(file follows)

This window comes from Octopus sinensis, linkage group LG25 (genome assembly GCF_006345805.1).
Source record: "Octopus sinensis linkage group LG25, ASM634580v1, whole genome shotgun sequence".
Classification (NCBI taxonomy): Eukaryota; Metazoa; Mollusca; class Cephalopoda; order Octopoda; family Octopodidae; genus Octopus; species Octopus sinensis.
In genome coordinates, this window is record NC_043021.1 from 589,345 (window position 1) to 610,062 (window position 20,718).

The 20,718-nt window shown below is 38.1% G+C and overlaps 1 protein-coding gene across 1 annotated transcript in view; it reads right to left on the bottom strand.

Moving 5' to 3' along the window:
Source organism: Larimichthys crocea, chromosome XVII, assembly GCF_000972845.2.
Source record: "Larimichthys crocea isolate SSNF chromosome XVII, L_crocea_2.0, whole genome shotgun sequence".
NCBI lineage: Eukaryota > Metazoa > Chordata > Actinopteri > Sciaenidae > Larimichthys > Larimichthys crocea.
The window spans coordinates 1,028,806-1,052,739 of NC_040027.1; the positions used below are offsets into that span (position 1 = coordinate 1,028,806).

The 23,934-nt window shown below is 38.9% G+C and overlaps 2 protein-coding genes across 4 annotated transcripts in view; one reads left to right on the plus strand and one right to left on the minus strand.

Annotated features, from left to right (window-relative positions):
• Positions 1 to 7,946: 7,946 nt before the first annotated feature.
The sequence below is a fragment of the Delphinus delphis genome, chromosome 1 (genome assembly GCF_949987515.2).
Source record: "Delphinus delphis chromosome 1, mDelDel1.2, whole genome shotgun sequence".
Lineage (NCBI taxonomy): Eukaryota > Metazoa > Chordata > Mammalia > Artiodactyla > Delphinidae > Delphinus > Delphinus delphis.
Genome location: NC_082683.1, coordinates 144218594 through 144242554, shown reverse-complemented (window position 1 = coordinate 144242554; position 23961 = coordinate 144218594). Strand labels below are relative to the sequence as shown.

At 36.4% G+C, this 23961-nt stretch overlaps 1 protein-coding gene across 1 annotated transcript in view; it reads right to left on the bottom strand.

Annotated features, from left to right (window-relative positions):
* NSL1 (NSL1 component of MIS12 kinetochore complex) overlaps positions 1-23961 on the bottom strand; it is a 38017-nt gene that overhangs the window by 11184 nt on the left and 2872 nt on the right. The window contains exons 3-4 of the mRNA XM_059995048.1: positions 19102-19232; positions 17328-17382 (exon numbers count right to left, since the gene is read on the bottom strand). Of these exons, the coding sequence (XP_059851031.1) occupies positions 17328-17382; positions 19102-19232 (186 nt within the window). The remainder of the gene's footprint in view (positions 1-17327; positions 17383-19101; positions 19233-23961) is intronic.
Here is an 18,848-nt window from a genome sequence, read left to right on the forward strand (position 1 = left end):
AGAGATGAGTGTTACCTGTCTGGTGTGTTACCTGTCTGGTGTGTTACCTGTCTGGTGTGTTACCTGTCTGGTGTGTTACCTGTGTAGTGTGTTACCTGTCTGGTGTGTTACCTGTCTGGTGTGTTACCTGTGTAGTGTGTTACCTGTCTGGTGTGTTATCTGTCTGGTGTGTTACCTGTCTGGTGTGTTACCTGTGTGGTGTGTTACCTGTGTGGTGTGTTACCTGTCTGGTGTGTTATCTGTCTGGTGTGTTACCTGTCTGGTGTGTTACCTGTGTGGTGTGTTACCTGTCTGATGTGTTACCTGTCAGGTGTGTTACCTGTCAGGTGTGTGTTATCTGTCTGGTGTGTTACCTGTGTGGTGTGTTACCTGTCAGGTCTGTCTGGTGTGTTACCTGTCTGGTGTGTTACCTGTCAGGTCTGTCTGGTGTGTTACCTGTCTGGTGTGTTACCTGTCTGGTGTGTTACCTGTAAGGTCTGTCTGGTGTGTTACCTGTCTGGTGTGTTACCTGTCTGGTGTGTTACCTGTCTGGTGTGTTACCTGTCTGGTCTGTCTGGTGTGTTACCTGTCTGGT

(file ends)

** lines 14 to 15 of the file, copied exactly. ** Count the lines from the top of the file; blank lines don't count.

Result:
The sequence below is a fragment of the Delphinus delphis genome, chromosome 1 (genome assembly GCF_949987515.2).
Source record: "Delphinus delphis chromosome 1, mDelDel1.2, whole genome shotgun sequence".